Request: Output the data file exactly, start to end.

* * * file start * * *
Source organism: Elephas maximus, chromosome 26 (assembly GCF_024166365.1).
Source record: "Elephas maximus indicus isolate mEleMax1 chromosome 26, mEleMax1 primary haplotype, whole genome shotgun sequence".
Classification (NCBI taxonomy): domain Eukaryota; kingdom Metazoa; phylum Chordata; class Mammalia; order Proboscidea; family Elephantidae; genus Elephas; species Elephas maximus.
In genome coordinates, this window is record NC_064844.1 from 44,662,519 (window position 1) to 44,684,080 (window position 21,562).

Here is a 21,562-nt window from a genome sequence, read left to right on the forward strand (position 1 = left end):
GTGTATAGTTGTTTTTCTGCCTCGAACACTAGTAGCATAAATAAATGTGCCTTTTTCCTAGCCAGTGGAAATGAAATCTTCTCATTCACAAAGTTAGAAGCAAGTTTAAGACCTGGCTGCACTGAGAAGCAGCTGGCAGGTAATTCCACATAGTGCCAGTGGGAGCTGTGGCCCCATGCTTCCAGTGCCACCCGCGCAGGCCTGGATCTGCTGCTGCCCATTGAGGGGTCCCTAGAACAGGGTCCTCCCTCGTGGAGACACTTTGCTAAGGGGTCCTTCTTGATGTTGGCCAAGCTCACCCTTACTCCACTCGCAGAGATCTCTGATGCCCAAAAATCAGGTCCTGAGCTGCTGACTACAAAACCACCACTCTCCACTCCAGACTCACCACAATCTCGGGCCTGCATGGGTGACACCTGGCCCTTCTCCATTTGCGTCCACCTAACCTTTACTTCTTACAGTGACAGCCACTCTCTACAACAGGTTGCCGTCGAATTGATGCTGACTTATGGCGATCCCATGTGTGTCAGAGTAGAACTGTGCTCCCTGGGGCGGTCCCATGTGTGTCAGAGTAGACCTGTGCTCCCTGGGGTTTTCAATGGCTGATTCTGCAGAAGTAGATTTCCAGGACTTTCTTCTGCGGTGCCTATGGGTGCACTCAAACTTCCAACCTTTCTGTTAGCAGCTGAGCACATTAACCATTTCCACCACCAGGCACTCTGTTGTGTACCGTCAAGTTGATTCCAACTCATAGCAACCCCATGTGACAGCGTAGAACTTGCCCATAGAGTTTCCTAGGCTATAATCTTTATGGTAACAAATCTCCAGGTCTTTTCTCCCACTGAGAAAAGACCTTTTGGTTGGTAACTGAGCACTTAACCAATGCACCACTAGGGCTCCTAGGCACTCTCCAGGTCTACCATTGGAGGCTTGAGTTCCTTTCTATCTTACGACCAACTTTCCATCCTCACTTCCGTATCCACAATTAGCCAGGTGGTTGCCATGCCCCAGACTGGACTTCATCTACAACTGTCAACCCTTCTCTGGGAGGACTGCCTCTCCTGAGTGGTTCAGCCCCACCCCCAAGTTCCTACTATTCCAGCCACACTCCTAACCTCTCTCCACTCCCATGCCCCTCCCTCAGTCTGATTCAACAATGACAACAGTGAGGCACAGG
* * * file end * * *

Source organism: Elephas maximus, chromosome 26 (assembly GCF_024166365.1).
Source record: "Elephas maximus indicus isolate mEleMax1 chromosome 26, mEleMax1 primary haplotype, whole genome shotgun sequence".
Classification (NCBI taxonomy): domain Eukaryota; kingdom Metazoa; phylum Chordata; class Mammalia; order Proboscidea; family Elephantidae; genus Elephas; species Elephas maximus.
In genome coordinates, this window is record NC_064844.1 from 44,662,519 (window position 1) to 44,684,080 (window position 21,562).

Here is a 21,562-nt window from a genome sequence, read left to right on the forward strand (position 1 = left end):
GTGTATAGTTGTTTTTCTGCCTCGAACACTAGTAGCATAAATAAATGTGCCTTTTTCCTAGCCAGTGGAAATGAAATCTTCTCATTCACAAAGTTAGAAGCAAGTTTAAGACCTGGCTGCACTGAGAAGCAGCTGGCAGGTAATTCCACATAGTGCCAGTGGGAGCTGTGGCCCCATGCTTCCAGTGCCACCCGCGCAGGCCTGGATCTGCTGCTGCCCATTGAGGGGTCCCTAGAACAGGGTCCTCCCTCGTGGAGACACTTTGCTAAGGGGTCCTTCTTGATGTTGGCCAAGCTCACCCTTACTCCACTCGCAGAGATCTCTGATGCCCAAAAATCAGGTCCTGAGCTGCTGACTACAAAACCACCACTCTCCACTCCAGACTCACCACAATCTCGGGCCTGCATGGGTGACACCTGGCCCTTCTCCATTTGCGTCCACCTAACCTTTACTTCTTACAGTGACAGCCACTCTCTACAACAGGTTGCCGTCGAATTGATGCTGACTTATGGCGATCCCATGTGTGTCAGAGTAGAACTGTGCTCCCTGGGGCGGTCCCATGTGTGTCAGAGTAGACCTGTGCTCCCTGGGGTTTTCAATGGCTGATTCTGCAGAAGTAGATTTCCAGGACTTTCTTCTGCGGTGCCTATGGGTGCACTCAAACTTCCAACCTTTCTGTTAGCAGCTGAGCACATTAACCATTTCCACCACCAGGCACTCTGTTGTGTACCGTCAAGTTGATTCCAACTCATAGCAACCCCATGTGACAGCGTAGAACTTGCCCATAGAGTTTCCTAGGCTATAATCTTTATGGTAACAAATCTCCAGGTCTTTTCTCCCACTGAGAAAAGACCTTTTGGTTGGTAACTGAGCACTTAACCAATGCACCACTAGGGCTCCTAGGCACTCTCCAGGTCTACCATTGGAGGCTTGAGTTCCTTTCTATCTTACGACCAACTTTCCATCCTCACTTCCGTATCCACAATTAGCCAGGTGGTTGCCATGCCCCAGACTGGACTTCATCTACAACTGTCAACCCTTCTCTGGGAGGACTGCCTCTCCTGAGTGGTTCAGCCCCACCCCCAAGTTCCTACTATTCCAGCCACACTCCTAACCTCTCTCCACTCCCATGCCCCTCCCTCAGTCTGATTCAACAATGACAACAGTGAGGCACAGG